Since you all were so forthcoming about whether or not you’re better off than your parents, I thought maybe I should also start a conversation about debt, particularly as acquired while earning a non-professional master’s or doctoral degree. (So, basically, anything but JDs, MBAs, DDSs, DVMs, and the like.)
I wanted to start this conversation because I think there’s a lot of confusion out there. For instance, in Pannapacker’s column in Slate (yes, him again — sorry), he speaks of “$40,000 to $100,000 in loans,” but to me, that sounds like a wildly exaggerated range for academic graduate programs and might apply more to the M.D. than the Ph.D. (Or perhaps he’s counting undergrad? It’s not really clear to me.) On the other hand, I think too many people tell students “Oh, but graduate school pays *you*” and leave out the fact that it can pay very little and that you might still end up taking out loans to make ends meet. I think the truth is probably somewhere in between those extremes, somewhere at the lower end of Pannapacker’s range. But maybe I’m wrong. Maybe I’m in the privileged minority. Tell me in the comments how much in loans you took out in graduate school and why (to cover everything? to make ends meet?) and whether or not that was on top of undergrad loans.
I’ll start (though I obviously don’t expect as much detail in your comments). I was lucky to start graduate school with no undergraduate loans — my parents took on all the loan burden and the rest of my college costs were paid for by a combination of money given to me by my paternal grandmother over the years (that paid for fully a 1/4 of it, I believe), money I’d earned working during high school and college, my parents’ cash funds, and my oldest sister’s contributions (which she really didn’t have to do and I’m still really grateful for).
As for graduate school, I had funding for the entire 8 years I was in graduate school, from 1994-2002 (first year fellowship, 3 years of TAship, 2 years of RAship, and two dissertation fellowships), but I still took out loans to make ends meet when I qualified for subsidized Stafford Loans (the ones that didn’t accumulate interest until I graduated). At the end of those 8 years, I had about $40,000 in debt, 30K in Stafford Loans and 10K on my credit card (more on that below). Now, I don’t consider that a great deal of debt, considering that it meant that I lived in a very expensive city — Los Angeles — on about $20,000 a year, on average (an average of $15,000 in stipend or TAship, plus $5000 borrowed one way or another). Here’s where that money went over the years:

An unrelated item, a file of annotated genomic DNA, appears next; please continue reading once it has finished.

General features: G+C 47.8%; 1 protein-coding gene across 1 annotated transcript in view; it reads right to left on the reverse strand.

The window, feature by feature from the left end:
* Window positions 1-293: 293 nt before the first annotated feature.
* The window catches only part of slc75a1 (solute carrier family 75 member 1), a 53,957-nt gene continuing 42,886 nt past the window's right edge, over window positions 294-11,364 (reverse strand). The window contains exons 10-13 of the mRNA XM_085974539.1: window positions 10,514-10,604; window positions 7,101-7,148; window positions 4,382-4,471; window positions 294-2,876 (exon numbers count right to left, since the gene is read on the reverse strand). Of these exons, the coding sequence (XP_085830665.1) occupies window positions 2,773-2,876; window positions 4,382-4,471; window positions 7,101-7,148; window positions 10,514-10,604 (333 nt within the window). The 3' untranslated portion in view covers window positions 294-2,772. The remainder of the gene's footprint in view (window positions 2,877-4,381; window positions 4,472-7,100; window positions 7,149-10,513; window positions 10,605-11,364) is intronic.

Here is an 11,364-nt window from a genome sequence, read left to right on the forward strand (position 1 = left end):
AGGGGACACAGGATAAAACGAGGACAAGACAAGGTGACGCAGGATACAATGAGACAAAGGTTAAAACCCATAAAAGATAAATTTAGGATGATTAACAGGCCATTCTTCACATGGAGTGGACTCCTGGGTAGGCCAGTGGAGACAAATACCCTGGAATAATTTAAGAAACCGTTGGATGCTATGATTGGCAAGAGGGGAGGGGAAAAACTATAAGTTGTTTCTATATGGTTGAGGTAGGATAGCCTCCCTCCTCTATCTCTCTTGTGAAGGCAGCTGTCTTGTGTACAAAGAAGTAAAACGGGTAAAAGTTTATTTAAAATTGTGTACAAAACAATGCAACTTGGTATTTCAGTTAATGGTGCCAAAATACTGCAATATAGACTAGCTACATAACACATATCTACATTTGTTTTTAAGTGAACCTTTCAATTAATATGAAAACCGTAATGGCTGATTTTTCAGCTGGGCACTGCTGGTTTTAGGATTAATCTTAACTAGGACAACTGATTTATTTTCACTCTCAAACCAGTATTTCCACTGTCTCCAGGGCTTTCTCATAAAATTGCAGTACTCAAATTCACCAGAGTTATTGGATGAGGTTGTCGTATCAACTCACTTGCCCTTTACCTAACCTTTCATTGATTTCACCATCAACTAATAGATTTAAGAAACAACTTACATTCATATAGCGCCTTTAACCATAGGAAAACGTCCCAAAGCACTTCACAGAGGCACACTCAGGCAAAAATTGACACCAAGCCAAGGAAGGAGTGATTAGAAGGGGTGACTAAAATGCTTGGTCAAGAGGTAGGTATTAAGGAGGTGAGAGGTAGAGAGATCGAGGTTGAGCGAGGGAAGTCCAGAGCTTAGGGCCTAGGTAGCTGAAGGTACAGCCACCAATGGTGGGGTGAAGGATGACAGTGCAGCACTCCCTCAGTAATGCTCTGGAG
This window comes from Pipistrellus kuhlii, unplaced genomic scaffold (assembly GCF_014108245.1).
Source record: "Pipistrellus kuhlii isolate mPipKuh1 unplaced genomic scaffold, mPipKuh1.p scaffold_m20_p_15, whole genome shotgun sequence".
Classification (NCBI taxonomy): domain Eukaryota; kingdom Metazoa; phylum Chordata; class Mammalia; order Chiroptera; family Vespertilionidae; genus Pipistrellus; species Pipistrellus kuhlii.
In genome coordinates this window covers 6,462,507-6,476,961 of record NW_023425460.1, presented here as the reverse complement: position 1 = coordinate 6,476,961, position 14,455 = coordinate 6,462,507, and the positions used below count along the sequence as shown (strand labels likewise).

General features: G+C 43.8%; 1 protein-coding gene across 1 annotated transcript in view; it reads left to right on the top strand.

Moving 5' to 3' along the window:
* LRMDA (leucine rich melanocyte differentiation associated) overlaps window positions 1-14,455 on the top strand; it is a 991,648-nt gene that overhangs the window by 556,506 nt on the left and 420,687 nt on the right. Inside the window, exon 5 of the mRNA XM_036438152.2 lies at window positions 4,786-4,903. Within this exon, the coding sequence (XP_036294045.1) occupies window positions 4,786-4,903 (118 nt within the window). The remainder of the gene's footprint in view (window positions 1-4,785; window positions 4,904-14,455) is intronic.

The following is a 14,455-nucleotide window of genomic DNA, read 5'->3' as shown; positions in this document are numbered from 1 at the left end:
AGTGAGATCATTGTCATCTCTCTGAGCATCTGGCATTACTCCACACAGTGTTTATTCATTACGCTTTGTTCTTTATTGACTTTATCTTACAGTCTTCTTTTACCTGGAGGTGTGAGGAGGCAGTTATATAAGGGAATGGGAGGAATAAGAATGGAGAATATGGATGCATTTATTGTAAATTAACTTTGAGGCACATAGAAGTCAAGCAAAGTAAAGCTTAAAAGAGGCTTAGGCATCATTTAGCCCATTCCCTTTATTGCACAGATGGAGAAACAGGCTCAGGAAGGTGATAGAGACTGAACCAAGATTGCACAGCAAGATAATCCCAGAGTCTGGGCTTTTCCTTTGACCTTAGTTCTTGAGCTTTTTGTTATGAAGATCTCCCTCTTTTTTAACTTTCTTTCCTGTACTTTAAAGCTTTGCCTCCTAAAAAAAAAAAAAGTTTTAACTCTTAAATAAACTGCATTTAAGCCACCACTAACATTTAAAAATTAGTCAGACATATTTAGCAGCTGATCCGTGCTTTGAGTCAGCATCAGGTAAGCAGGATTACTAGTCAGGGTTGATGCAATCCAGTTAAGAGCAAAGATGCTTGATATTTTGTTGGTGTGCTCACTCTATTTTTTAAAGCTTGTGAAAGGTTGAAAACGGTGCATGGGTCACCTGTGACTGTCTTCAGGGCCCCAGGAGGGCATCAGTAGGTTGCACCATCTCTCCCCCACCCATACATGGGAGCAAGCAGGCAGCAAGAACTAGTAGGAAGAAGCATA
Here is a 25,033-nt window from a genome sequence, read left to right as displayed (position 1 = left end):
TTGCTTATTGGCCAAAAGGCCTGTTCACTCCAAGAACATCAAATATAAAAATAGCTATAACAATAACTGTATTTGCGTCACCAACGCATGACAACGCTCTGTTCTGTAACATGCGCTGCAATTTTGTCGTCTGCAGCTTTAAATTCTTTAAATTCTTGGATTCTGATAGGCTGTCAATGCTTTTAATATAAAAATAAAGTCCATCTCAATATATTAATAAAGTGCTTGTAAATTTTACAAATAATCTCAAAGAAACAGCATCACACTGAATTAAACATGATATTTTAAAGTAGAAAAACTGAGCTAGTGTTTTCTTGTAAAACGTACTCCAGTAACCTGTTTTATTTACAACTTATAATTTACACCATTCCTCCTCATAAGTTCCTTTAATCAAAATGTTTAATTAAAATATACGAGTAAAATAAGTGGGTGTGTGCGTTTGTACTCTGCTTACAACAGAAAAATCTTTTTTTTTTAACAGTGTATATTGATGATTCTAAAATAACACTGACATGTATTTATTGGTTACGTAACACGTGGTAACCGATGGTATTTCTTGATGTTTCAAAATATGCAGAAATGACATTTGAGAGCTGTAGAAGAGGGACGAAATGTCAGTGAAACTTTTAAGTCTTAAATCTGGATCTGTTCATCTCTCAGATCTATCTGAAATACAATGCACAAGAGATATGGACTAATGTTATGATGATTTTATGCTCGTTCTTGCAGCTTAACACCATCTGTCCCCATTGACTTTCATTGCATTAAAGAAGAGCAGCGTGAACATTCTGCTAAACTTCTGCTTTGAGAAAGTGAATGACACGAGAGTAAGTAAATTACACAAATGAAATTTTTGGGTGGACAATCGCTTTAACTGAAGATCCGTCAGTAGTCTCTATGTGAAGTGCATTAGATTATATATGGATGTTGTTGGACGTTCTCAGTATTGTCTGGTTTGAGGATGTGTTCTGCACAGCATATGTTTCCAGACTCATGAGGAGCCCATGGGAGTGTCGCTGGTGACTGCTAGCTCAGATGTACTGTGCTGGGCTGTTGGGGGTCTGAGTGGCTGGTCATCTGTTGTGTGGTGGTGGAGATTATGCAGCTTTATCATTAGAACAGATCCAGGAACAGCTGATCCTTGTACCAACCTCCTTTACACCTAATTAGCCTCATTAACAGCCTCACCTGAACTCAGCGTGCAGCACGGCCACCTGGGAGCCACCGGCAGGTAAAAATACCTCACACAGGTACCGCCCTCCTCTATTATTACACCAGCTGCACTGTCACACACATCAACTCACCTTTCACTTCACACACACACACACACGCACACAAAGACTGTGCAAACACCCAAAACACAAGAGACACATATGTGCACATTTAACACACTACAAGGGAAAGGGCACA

- Fees. Grad programs don’t tell you this, but a lot of the public ones cover tuition and give you a stipend (or pay you as a TA), but don’t always pay for “fees.” I had my fees paid for when I had fellowships, but not when I had TAships or RAships. In the University of California system, this is the thing they can sneakily raise and still say they haven’t raised tuition. Depending on the year while I was in graduate school — they go down when you’re dissertating — they could be about $300-$600 a quarter. They’re more now.
- Summer. I got two summers of work from my university; otherwise, I was on my own. Since I always *hated* the hustle for summer work and thought that my time was always worth more than I was paid for whatever kinds of short-term work was available, I generally took out loans to live on over the summer and worked on things like studying for my qualifying exams, brushing up on my foreign languages, doing pre-dissertation research, writing my dissertation prospectus, and reading all the theory I felt immensely behind on. Plus, I didn’t have a car for five years, which made it difficult to find jobs I could *get* to easily.
- A car. OK, after five years of living in LA without a car, I was going a little mad. So I used some student loan money to buy a seven-year-old Honda Civic I know this sounds a little frivolous, but that car allowed me to take a paleography course at the Huntington Library (where I could not have gotten without a car — not from where I lived, anyway), so I feel like the government-subsidized money was still allowing me to pursue my education. And financially it ended up making sense because eventually, months before I was leaving LA, that car was totaled after an accident and good old GEICO gave me almost as much money as I paid for it — which I then used to pay off debt. (OK, I lucked out here. I probably shouldn’t have taken out loan money that I’d still be paying back now to get a car I haven’t driven since 2002.)